Satellite radar image analysis reveals that rifting in Iceland exhibits simultaneous horizontal and sideways movement

September 14, 2016, King Abdullah University of Science and Technology
Satellite radar image analysis reveals that rifting in Iceland exhibits simultaneous horizontal and sideways movement
Satellite radar image analysis and computer modelling on recent data from Iceland have revealed that rifting events can trigger shearing on the surface alongside horizontal widening. Credit: 2016 KAUST

The separation of tectonic plates takes place over millions of years, often deep on the ocean floor. Geologists rarely get a chance to study these rift zones in detail leaving many unanswered questions about plate separation. Researchers at King Abdullah University of Science and Technology (KAUST), Saudi Arabia, used recent events in Iceland to gain unique insights into rifting processes and how magma interacts with the Earth's surface.

In 2014, the largest volcanic eruption in Iceland in more than 200 years took place near the Bárðarbunga caldera. This event was of huge interest to Sigurjón Jónsson and Joël Ruch and their team from the University's Physical Science and Engineering Division.

"This was an exciting opportunity to work with our fantastic multidisciplinary team on an active rifting event," Ruch said. "However, so many other research teams were studying the same event that we needed to find a unique angle on the satellite radar and seismic data available. That way we would complement others' work while potentially noticing something new."

The team focused specifically on near-field deformation at the , examining how the surface altered as moved directly below—a complex interplay rarely seen (let alone investigated) on land.

"Led by team member Teng Wang, we created a novel program capable of translating data into highly detailed maps of 3-D surface displacements," explained Jónsson. "We used radar images of the rift zone from both before and after the eruption and compared them for changes in surface deformation."

The team also modeled the path taken by the magma beneath the surface to create such deformation patterns. They found that the magma re-entered existing fractures under the ground from a previous eruption in 1797. This magma intrusion reactivated an existing graben, an area of land that sank as a result of faulting on each side, causing it to collapse further by around five meters. Over just a few days, the rift widened horizontally by about the same distance.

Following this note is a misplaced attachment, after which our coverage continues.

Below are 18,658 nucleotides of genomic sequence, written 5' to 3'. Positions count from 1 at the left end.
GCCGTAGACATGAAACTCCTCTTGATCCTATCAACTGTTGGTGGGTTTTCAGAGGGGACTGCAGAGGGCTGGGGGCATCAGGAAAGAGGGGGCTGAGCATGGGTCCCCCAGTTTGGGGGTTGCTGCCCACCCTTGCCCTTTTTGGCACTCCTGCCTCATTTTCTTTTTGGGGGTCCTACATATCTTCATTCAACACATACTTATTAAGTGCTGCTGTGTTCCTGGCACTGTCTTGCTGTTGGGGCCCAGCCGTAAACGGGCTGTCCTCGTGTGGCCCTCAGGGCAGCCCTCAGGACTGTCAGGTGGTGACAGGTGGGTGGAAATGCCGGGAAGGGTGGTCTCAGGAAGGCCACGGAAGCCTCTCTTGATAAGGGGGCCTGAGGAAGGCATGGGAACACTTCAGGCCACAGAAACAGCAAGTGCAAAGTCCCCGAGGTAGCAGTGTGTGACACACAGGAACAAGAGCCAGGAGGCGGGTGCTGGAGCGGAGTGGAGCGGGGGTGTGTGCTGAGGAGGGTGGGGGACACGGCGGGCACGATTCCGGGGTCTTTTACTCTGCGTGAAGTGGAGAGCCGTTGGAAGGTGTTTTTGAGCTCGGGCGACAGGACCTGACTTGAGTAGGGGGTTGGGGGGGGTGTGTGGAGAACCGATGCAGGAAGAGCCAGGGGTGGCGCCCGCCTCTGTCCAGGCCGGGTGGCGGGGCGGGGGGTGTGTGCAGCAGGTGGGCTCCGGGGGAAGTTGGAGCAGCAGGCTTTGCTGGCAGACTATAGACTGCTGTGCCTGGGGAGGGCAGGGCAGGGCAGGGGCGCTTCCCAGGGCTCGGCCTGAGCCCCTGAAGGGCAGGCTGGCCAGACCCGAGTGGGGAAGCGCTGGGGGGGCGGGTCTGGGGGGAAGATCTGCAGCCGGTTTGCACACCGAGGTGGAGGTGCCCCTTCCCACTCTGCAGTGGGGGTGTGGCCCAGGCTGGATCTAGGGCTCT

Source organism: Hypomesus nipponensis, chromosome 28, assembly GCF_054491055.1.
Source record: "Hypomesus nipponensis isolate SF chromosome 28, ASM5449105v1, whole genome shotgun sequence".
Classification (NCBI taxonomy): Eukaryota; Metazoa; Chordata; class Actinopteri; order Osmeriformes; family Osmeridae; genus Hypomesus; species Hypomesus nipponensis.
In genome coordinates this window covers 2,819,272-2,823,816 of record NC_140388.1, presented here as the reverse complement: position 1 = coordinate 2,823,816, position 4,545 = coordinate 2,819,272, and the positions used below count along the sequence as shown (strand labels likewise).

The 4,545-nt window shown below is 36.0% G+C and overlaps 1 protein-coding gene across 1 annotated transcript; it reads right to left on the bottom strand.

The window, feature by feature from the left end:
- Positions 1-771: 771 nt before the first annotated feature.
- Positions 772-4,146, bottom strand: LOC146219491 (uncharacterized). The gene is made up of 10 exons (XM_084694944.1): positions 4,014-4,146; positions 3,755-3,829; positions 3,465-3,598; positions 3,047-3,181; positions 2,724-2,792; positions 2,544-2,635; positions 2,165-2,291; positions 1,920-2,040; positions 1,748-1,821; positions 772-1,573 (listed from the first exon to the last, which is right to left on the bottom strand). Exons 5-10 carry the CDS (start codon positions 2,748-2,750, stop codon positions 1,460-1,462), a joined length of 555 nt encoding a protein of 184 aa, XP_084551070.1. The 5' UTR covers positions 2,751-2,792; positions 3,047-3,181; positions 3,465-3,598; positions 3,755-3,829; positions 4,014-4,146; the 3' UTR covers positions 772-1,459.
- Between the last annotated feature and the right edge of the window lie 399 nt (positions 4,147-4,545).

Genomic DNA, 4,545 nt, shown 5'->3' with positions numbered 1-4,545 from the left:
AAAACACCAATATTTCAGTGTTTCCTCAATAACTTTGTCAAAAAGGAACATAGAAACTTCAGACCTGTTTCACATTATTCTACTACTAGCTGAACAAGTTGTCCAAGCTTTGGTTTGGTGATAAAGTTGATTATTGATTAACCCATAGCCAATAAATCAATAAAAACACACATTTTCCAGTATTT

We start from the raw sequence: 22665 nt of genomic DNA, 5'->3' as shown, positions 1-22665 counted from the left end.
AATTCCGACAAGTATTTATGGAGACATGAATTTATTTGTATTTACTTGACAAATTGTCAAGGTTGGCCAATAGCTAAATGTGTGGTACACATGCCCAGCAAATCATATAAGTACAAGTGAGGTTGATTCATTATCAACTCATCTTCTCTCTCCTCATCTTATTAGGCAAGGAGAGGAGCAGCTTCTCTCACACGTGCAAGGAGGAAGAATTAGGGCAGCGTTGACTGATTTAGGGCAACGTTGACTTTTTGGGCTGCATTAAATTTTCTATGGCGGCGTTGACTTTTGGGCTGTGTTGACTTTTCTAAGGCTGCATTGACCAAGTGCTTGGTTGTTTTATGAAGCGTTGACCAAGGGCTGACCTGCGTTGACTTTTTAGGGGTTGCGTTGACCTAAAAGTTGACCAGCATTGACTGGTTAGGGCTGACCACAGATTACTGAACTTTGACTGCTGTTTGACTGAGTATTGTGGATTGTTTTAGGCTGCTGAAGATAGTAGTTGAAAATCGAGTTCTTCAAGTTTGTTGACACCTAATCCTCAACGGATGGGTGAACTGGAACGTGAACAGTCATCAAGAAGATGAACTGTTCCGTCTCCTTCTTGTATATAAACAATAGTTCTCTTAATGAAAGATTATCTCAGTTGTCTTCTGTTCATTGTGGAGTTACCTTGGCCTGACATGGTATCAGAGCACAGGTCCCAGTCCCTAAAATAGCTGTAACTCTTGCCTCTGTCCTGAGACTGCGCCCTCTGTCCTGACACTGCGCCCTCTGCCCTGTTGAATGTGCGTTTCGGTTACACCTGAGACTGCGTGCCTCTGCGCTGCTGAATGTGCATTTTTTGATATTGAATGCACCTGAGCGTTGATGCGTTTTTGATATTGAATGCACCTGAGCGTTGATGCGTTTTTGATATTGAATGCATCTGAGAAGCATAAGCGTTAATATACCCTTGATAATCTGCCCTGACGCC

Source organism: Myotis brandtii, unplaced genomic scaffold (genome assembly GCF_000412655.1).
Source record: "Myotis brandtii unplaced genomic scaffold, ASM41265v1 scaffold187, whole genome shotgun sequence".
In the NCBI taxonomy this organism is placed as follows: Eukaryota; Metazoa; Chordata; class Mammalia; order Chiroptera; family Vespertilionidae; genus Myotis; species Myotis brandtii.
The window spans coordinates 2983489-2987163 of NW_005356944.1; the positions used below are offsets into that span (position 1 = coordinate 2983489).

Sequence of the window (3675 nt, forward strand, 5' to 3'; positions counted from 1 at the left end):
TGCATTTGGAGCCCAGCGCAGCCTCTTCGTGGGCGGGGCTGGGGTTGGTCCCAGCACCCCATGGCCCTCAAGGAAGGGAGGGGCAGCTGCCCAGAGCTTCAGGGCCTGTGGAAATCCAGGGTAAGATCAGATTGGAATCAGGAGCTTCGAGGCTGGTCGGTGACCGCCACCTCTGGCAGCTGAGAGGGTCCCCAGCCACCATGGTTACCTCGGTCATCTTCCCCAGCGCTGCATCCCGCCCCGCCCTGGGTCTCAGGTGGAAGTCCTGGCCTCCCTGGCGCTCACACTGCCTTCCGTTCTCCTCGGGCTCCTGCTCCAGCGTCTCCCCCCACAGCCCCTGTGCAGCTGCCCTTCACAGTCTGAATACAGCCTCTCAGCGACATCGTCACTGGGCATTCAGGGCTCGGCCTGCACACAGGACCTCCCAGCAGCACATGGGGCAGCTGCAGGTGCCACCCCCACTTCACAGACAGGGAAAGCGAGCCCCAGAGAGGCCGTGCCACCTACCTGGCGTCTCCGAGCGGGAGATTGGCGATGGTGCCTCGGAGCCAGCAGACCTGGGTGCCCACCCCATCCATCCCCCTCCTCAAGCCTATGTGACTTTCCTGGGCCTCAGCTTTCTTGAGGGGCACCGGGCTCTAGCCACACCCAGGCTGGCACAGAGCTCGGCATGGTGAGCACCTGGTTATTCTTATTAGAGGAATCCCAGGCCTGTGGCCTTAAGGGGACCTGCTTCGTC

More surprisingly, the researchers found that faults at the graben border had also shifted sideways, showing for the first time that rifting events can trigger shearing, or sideways displacement, alongside a horizontal opening.

Jónsson's team visited the site in Iceland while the eruption was ongoing to confirm their findings.

"Walking along the rift zone under red magmatic skies with snow underfoot was quite an experience," added Ruch.

The researchers noted that the influence of preexisting fractures on magma movement and the insights into shearing should be considered in advanced computer modelling of rifting events.

Explore further: Surface fractures as magma moves

More information: Joël Ruch et al. Oblique rift opening revealed by reoccurring magma injection in central Iceland, Nature Communications (2016). DOI: 10.1038/ncomms12352

Related Stories

Surface fractures as magma moves

August 23, 2016

A rare period of volcanic unrest in the rural Harrat Lunayyir region of Saudi Arabia in 2009 allowed researchers at King Abdullah University of Science and Technology (KAUST) to piece together details of how activity within ...

Record-breaking volcanic kettle on Iceland explored

July 14, 2016

The Bardarbunga eruption on Iceland has broken many records. The event in 2014 was the strongest in Europe since more than 240 years. The hole it left behind, the so-called caldera, is the biggest caldera formation ever observed. ...

Magma build-up may put Salvadoran capital at risk

July 25, 2016

The build-up of magma six kilometres below El Salvador's Ilopango caldera means the capital city of San Salvador may be at risk from future eruptions, University of Bristol researchers have found.

The fourth dimension

April 12, 2016

Remote sensing techniques facilitate observations and monitoring of ground displacements. In particular, space-borne Differential Synthetic Aperture Radar Interferometry (DInSAR) allows accurate measurements of ground deformation ...

Volcanic plumbing exposed

March 30, 2012

Two new studies into the "plumbing systems" that lie under volcanoes could bring scientists closer to predicting large eruptions.

Recommended for you

Physicists reveal why matter dominates universe

March 21, 2019

Physicists in the College of Arts and Sciences at Syracuse University have confirmed that matter and antimatter decay differently for elementary particles containing charmed quarks.

0 comments

Please sign in to add a comment. Registration is free, and takes less than a minute. Read more

Click here to reset your password.
Sign in to get notified via email when new comments are made.